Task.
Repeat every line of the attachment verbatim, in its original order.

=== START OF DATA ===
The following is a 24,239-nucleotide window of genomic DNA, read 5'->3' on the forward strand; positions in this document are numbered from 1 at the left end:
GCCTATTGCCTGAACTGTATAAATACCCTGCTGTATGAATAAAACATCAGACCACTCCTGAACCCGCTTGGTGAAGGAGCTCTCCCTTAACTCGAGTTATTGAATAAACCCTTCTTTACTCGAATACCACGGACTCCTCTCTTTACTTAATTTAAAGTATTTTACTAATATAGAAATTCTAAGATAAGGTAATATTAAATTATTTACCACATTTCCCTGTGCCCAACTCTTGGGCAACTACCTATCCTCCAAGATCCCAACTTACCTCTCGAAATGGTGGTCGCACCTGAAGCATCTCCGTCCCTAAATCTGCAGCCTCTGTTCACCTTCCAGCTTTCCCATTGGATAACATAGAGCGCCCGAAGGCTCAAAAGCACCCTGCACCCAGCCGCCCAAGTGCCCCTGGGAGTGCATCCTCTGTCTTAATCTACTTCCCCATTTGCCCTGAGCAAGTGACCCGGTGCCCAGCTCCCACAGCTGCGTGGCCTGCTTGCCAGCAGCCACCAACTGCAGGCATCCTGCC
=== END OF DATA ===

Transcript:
The following is a 24,239-nucleotide window of genomic DNA, read 5'->3' on the forward strand; positions in this document are numbered from 1 at the left end:
GCCTATTGCCTGAACTGTATAAATACCCTGCTGTATGAATAAAACATCAGACCACTCCTGAACCCGCTTGGTGAAGGAGCTCTCCCTTAACTCGAGTTATTGAATAAACCCTTCTTTACTCGAATACCACGGACTCCTCTCTTTACTTAATTTAAAGTATTTTACTAATATAGAAATTCTAAGATAAGGTAATATTAAATTATTTACCACATTTCCCTGTGCCCAACTCTTGGGCAACTACCTATCCTCCAAGATCCCAACTTACCTCTCGAAATGGTGGTCGCACCTGAAGCATCTCCGTCCCTAAATCTGCAGCCTCTGTTCACCTTCCAGCTTTCCCATTGGATAACATAGAGCGCCCGAAGGCTCAAAAGCACCCTGCACCCAGCCGCCCAAGTGCCCCTGGGAGTGCATCCTCTGTCTTAATCTACTTCCCCATTTGCCCTGAGCAAGTGACCCGGTGCCCAGCTCCCACAGCTGCGTGGCCTGCTTGCCAGCAGCCACCAACTGCAGGCATCCTGCC